Tag Archives: Brazil

Mega wat(ers)

Foz do Iguacu is the perfect location to explore the Brazilian side of the world famous waterfalls. As the river marks the border between Brazil and Argentina, there is also the Argentinean side to visit. But I’ve heard from friends that both sides are worth a visit. The former one is easily accessible by public transport, which takes you right to the entrance of the national park. From there it is necessary to take another bus inside the park to get you to the actual falls.

First sight of the waterfalls

The first sight of the falls is already impressive, as the water drops over the edge in several places – some with the full height of 84 meters, some with another level in-between. It is quite amazing when you look at it, wait a few minutes and notice that still the same amount of water is falling down every second. It is just so much water! And while you continue to walk along the edge, there are still more waterfalls you haven’t seen before.

More waterfalls are to be discovered as you walk along the edge
The main attraction on the Brazilian side is a boardwalk that takes you close to the center of the “Garganta del Diablo”, the throat of the devil, where you are sure to get wet just by looking at it. Or you can dare to look over the edge to see how the water must feel like just before dropping another 20 meters.

The view of the Brazilian boardwalk

The look over the edge
But Foz do Iguacu has another attraction to offer – the world’s second largest hydroelectric dam, located on the Parana River on the border between Brazil and Paraguay. The dam and the company that manages it belong to neither country, but are part of a big national contract between the two countries. It generates enough power (14000 Mega watts) to cover nearly 20% of Brazil’s and 80% of Paraguay’s energy demand. The power plant was built in the 70s and began operating in 1984, with the last turbine being installed only in 2007, after the reservoir was completely filled.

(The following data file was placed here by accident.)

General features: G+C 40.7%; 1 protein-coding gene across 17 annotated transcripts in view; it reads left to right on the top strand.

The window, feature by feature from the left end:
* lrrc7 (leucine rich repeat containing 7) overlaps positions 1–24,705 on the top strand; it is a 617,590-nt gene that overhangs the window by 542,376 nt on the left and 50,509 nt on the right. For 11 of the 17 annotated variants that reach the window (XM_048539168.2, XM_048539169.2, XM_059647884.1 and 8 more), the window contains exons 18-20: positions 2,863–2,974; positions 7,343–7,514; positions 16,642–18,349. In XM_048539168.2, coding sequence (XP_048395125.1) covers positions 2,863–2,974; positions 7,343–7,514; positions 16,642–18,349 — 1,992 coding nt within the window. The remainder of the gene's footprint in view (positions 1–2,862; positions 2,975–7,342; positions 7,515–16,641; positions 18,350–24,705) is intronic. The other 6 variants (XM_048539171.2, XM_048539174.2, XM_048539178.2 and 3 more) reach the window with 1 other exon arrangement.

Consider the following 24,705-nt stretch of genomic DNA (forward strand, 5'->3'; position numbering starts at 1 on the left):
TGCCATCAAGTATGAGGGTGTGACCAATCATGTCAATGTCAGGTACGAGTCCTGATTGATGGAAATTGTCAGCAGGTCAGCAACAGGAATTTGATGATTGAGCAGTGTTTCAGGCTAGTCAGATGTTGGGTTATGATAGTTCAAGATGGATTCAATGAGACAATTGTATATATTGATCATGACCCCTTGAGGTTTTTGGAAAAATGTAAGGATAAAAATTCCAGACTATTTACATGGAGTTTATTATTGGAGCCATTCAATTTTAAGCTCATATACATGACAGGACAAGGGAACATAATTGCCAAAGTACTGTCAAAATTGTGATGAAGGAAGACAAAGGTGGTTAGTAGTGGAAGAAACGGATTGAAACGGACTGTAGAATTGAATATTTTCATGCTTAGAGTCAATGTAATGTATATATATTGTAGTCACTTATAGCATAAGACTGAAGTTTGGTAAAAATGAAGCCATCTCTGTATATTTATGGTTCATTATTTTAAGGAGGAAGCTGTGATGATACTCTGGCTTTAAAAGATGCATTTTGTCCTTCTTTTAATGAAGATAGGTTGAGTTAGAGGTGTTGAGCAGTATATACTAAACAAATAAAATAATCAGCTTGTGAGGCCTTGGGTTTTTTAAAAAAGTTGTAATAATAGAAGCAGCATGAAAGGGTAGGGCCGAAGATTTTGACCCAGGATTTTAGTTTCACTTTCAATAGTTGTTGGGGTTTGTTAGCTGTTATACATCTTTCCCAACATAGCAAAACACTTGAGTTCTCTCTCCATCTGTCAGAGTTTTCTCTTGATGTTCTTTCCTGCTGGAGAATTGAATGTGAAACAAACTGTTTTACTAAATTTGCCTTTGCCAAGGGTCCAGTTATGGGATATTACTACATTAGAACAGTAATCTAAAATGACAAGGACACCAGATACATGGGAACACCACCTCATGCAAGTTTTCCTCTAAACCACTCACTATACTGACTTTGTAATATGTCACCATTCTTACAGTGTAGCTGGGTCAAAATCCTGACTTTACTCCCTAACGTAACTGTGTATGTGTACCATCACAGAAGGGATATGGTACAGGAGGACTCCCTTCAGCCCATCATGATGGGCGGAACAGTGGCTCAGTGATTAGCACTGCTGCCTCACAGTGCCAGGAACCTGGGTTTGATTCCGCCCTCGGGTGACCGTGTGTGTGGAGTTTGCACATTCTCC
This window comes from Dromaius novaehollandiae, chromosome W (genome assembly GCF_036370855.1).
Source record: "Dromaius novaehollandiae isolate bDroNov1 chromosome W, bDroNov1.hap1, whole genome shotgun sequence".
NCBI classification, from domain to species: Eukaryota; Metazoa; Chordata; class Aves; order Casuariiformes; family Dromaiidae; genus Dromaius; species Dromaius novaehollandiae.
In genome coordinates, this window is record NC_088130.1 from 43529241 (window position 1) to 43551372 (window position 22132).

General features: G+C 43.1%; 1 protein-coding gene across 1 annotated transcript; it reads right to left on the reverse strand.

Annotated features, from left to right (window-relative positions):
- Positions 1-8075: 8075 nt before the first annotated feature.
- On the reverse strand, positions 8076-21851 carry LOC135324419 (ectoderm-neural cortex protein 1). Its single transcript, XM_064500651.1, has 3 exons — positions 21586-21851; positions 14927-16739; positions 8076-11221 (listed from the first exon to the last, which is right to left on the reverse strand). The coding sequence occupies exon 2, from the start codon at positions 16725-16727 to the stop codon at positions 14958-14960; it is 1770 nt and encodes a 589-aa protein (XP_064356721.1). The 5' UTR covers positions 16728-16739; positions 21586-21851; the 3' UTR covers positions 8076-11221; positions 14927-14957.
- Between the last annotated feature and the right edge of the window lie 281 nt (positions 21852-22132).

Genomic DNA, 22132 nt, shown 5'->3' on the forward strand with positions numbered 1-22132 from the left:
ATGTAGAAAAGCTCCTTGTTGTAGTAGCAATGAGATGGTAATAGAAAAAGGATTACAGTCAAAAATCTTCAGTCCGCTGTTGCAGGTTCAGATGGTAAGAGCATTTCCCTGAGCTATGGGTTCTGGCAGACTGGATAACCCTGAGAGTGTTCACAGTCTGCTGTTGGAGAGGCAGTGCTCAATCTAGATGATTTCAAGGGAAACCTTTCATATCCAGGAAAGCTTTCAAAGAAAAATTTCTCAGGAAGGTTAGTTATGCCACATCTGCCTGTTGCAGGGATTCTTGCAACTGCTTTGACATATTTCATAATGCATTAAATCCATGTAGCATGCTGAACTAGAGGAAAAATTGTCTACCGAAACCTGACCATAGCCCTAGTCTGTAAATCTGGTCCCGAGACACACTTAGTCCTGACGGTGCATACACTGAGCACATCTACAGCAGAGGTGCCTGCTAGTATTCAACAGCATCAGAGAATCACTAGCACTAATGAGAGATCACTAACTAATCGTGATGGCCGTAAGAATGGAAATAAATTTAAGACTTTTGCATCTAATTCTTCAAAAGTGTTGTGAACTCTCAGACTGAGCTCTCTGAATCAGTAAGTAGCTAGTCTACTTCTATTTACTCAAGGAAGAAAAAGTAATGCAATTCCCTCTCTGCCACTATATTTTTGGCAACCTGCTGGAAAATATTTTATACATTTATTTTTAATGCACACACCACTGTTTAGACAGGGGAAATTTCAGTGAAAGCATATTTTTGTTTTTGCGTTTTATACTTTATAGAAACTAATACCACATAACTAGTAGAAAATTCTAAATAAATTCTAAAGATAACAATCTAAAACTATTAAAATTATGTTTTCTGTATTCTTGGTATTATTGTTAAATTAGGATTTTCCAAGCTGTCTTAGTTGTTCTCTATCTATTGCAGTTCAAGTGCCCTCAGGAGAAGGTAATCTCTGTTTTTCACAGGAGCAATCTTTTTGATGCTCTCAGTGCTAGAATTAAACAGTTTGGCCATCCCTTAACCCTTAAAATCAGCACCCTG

The Itaipu dam
Going on the “special tour” also enables you to get a look behind the scenes – going inside the dam, looking at the control room, which is permanently vibrating under the force of the turbines and going all the way down to the generator rooms, where it is hot and noisy. And if you thought that the Iguacu Falls had a lot of water, think again, because the amount of water would only fill two of the 20 steel tubes that lead to the generators.

The control room inside the dam
Two of the steel tubes carry the same amout of water as the Iguacu falls
After exploring both sights, I crossed the border into Argentina. Of course they have their own border-town, Puerto Iguazu (now with a z), mainly built for tourists visiting the falls. Again, local transport will bring you to the main entrance, but from there a little train will take you to the main attractions. Being on the first train of the day, I managed to get to the “Garganta del Diablo” ahead of everyone else, getting a superb view from the top of this large waterfall.

The difference between being among the first ones at the “Garganta del Diablo”…
…and arriving ten minutes later!
But the view from the “Upper circuit” was truly amazing, when you’re in line with the main section of the waterfall. When you look at it without camera, smartphone or tablet it will surely give you goosebumps! And if that’s not enough, there are cute and crazy coatis, wild toucans and even a waterfall to take a bath.

Nothing short of magical
Crazy coati waiting for some food
Wild toucan enjoyong the quietness of the jungle
Taking a shower under one of the smaller waterfalls

A visit in paradise

Even if I had met Nik only briefly on the city tour we decided to travel together, because he also had the idea of going to Ilha Grande. The island is located about 130 km from Rio and is popular with tourists and locals alike. However, there were not a lot of people on the island when we arrived there, making it a great spot to relax from the hustle of Rio and Cape Town. The transfer was relatively easy and we arranged for pick up right at our hostels.

Unfortunately the pirate ship was not our transfer boat to Ilha Grande

On the bus we met Bea, who has been working for two weeks at a hostel on the island. Since we hadn’t booked any accommodation, we followed her to the “Fleur da Ilha”. It seemed to be a bit old and run down, but the location right at the beach at the center of the village was great and we gave it a shot. And it proved to be a hidden flower of the island with really friendly staff, a sense of cleanliness and good breakfast.